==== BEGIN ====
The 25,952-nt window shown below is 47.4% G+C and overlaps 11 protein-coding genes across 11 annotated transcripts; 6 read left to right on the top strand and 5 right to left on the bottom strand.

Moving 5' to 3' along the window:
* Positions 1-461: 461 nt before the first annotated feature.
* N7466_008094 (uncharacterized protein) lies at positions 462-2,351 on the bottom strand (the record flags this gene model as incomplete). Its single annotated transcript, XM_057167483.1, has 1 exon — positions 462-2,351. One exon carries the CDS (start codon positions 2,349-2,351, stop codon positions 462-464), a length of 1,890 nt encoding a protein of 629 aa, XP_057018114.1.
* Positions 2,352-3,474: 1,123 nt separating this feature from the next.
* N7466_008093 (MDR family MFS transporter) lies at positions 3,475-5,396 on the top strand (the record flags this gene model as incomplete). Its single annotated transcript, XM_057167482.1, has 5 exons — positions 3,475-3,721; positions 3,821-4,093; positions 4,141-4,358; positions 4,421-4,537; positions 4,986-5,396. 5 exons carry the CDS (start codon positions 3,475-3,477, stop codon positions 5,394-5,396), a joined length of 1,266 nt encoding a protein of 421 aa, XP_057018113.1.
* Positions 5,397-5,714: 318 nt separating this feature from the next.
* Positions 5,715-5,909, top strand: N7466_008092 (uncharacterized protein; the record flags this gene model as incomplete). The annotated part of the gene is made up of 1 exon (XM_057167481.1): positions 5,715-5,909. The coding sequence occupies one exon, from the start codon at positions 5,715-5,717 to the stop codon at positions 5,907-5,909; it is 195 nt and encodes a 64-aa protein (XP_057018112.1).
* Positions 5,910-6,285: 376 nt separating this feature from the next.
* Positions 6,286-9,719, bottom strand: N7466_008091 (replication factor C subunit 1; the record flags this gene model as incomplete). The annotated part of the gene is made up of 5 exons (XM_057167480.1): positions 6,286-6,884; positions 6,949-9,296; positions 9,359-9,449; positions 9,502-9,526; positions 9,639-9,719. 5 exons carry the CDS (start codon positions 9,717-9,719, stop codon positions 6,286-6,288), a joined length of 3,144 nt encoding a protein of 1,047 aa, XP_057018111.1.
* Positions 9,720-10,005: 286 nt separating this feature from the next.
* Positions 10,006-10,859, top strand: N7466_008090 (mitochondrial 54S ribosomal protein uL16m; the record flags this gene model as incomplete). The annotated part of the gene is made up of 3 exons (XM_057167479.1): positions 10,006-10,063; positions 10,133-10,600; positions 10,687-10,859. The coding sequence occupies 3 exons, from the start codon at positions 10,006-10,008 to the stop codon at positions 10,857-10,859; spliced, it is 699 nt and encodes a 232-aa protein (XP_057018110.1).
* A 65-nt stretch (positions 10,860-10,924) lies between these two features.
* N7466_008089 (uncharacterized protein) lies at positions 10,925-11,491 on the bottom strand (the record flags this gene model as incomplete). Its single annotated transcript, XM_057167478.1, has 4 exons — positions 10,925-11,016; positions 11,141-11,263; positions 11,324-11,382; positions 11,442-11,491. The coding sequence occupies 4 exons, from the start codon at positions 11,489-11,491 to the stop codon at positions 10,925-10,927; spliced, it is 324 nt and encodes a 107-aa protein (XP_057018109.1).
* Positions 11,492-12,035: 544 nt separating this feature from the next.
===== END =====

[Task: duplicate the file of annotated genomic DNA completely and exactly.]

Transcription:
The 25,952-nt window shown below is 47.4% G+C and overlaps 11 protein-coding genes across 11 annotated transcripts; 6 read left to right on the top strand and 5 right to left on the bottom strand.

Moving 5' to 3' along the window:
* Positions 1-461: 461 nt before the first annotated feature.
* N7466_008094 (uncharacterized protein) lies at positions 462-2,351 on the bottom strand (the record flags this gene model as incomplete). Its single annotated transcript, XM_057167483.1, has 1 exon — positions 462-2,351. One exon carries the CDS (start codon positions 2,349-2,351, stop codon positions 462-464), a length of 1,890 nt encoding a protein of 629 aa, XP_057018114.1.
* Positions 2,352-3,474: 1,123 nt separating this feature from the next.
* N7466_008093 (MDR family MFS transporter) lies at positions 3,475-5,396 on the top strand (the record flags this gene model as incomplete). Its single annotated transcript, XM_057167482.1, has 5 exons — positions 3,475-3,721; positions 3,821-4,093; positions 4,141-4,358; positions 4,421-4,537; positions 4,986-5,396. 5 exons carry the CDS (start codon positions 3,475-3,477, stop codon positions 5,394-5,396), a joined length of 1,266 nt encoding a protein of 421 aa, XP_057018113.1.
* Positions 5,397-5,714: 318 nt separating this feature from the next.
* Positions 5,715-5,909, top strand: N7466_008092 (uncharacterized protein; the record flags this gene model as incomplete). The annotated part of the gene is made up of 1 exon (XM_057167481.1): positions 5,715-5,909. The coding sequence occupies one exon, from the start codon at positions 5,715-5,717 to the stop codon at positions 5,907-5,909; it is 195 nt and encodes a 64-aa protein (XP_057018112.1).
* Positions 5,910-6,285: 376 nt separating this feature from the next.
* Positions 6,286-9,719, bottom strand: N7466_008091 (replication factor C subunit 1; the record flags this gene model as incomplete). The annotated part of the gene is made up of 5 exons (XM_057167480.1): positions 6,286-6,884; positions 6,949-9,296; positions 9,359-9,449; positions 9,502-9,526; positions 9,639-9,719. 5 exons carry the CDS (start codon positions 9,717-9,719, stop codon positions 6,286-6,288), a joined length of 3,144 nt encoding a protein of 1,047 aa, XP_057018111.1.
* Positions 9,720-10,005: 286 nt separating this feature from the next.
* Positions 10,006-10,859, top strand: N7466_008090 (mitochondrial 54S ribosomal protein uL16m; the record flags this gene model as incomplete). The annotated part of the gene is made up of 3 exons (XM_057167479.1): positions 10,006-10,063; positions 10,133-10,600; positions 10,687-10,859. The coding sequence occupies 3 exons, from the start codon at positions 10,006-10,008 to the stop codon at positions 10,857-10,859; spliced, it is 699 nt and encodes a 232-aa protein (XP_057018110.1).
* A 65-nt stretch (positions 10,860-10,924) lies between these two features.
* N7466_008089 (uncharacterized protein) lies at positions 10,925-11,491 on the bottom strand (the record flags this gene model as incomplete). Its single annotated transcript, XM_057167478.1, has 4 exons — positions 10,925-11,016; positions 11,141-11,263; positions 11,324-11,382; positions 11,442-11,491. The coding sequence occupies 4 exons, from the start codon at positions 11,489-11,491 to the stop codon at positions 10,925-10,927; spliced, it is 324 nt and encodes a 107-aa protein (XP_057018109.1).
* Positions 11,492-12,035: 544 nt separating this feature from the next.